Next week’s Manufacturing Day events are an opportunity for policymakers, parents, educators, students, and the public at large to learn about career opportunities and celebrate manufacturing’s contributions to their local communities and the nation.

For more information about Manufacturing Day please click here for their official webpage. A comprehensive list of the day’s events can be found here.

Steve Voytek, Government Relations Associate 

By Steve Voytek in Meetings and Events

NASDCTEc Fall Meeting Blog Series – NOCTI: Still Looking Forward

Friday, September 27th, 2013

NOCTI--Navy-11-2009This blog series provides readers with insight on the valuable content that is being shared at the NASDCTEc Fall Meeting. Guest bloggers are partner organizations, supporters and other experts that will be present at the national gathering in the Baltimore, MD area in October.

About this time last year we touted the resources contained in “The Career Pathways Effect”, a joint publication between NASDCTEc and CORD that offered many practical applications for CTE stakeholders.  The publication deserves to be mentioned again because it provides not only a context for policy conversations, but also a roadmap of sorts for program implementation at the local level.  This article still believes that it is the credibility and applicability of program assessment that will drive improvements to all phases of CTE. These assessments provide reliable, valid, and actionable data for continuous improvement.

NOCTI, a not-for-profit entity  governed by an unpaid board elected by the state directors of CTE in all 50 states, works solely for the CTE community to provide the data and support that schools and students need.  NOCTI works closely with ACTE, NRCCTE, NASDCTEc, and the Institute for Educational Sciences (IES), just to name a few.  New collaborations and initiatives are underway. Here are just a few worth mentioning:

Contact us at nocti@nocti.org to see how we can help you.  NOCTI is also a gold sponsor of the NASDCTEc fall meeting; stop by and say hello!

The NASDCTEc Fall Meeting will be held October 21-23, 2013 at the BWI Airport Marriott Hotel in Linthicum, MD. More information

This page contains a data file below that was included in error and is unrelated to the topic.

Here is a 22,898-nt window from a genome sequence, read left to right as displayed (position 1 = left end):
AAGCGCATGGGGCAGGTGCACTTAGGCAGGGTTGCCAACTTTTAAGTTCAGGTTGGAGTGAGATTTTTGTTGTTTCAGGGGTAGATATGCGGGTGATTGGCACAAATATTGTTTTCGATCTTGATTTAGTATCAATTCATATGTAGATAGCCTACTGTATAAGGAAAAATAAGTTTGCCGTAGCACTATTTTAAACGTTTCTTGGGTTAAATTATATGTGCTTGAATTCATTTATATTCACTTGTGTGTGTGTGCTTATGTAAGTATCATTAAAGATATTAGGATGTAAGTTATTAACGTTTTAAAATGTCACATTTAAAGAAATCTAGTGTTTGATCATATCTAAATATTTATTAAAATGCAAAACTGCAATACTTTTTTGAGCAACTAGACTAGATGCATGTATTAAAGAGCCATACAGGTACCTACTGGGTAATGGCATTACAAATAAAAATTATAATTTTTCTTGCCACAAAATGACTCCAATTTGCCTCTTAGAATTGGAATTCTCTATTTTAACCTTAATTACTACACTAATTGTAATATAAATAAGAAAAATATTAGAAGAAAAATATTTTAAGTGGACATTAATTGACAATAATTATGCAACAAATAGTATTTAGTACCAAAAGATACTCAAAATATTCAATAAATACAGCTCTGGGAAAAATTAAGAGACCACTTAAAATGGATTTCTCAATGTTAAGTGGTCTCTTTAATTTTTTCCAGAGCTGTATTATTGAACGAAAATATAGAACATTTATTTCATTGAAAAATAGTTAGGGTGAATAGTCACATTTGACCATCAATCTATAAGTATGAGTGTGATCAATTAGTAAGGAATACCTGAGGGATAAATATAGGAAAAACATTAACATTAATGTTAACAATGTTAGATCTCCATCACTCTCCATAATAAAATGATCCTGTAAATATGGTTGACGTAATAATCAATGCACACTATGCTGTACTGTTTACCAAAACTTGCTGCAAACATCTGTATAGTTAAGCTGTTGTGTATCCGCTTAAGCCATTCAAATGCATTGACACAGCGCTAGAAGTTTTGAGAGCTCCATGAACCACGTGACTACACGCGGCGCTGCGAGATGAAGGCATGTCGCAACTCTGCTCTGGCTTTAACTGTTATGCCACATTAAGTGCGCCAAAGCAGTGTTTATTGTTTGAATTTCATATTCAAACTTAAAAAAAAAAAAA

Ramona Schescke, Member Services Manager

By Ramona in Advance CTE Fall Meeting, Meetings and Events

State CTE Policy Update: Two More States Adopt Next Generation Science Standards

Wednesday, September 25th, 2013

State MapThis month, two additional states, California and Delaware, joined Kansas, Kentucky, Maryland, Rhode Island and Vermont in adopting the Next Generation Science Standards (NGSS).  In both cases, the state boards of education voted to adopt the NGSS, which were released in Spring 2013.

Both California and Delaware were among the group of 26 Lead Partner States, playing a significant role throughout the development of the standards. Now, both states are turning their attention to the  implementation of the new standards, no simple feat as the NGSS are, purposefully, organized differently than traditional science standards, with a greater emphasis on cross-cutting concepts that reach across all science disciplines. Delaware is planning to develop a multi-year implementation strategy soon and the California State Board of Education will take up an initial implementation challenge, middle school course requirements, this Fall.

For more on the NGSS and their development and design, see www.nextgenscience.org

Kate Blosveren, Associate Executive Director

By Kate Blosveren Kreamer in Public Policy
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Legislative Update: House Holds Perkins Hearing, Passes CR

Monday, September 23rd, 2013

House Holds First Perkins Hearing

Last Friday the House Education and Workforce Subcommittee on Early Childhood, Elementary, and Secondary Education began the reauthorization process for the Carl D. Perkins Career and Technical Education Act (Perkins) by holding a hearing titled “Preparing Today’s Students for Tomorrow’s Jobs: A Discussion on Career and Technical Education and Training Programs.”Capitol

View the archived hearing here.

John Fischer, Vermont’s Deputy Commissioner of Education and NASDCTEc’s current President, was among the witnesses asked to testify. His written testimony can be found here. Fischer spoke about the importance and impact of CTE programs on communities across the country from a unique perspective—as both a national representative for State Career Technical Education (CTE) Directors and NASDCTEc, and also as a state representative of Vermont. NASDCTEc’s CTE vision and underlying principles organized the majority of Fischer’s oral and written testimony. Other witnesses at the hearing were: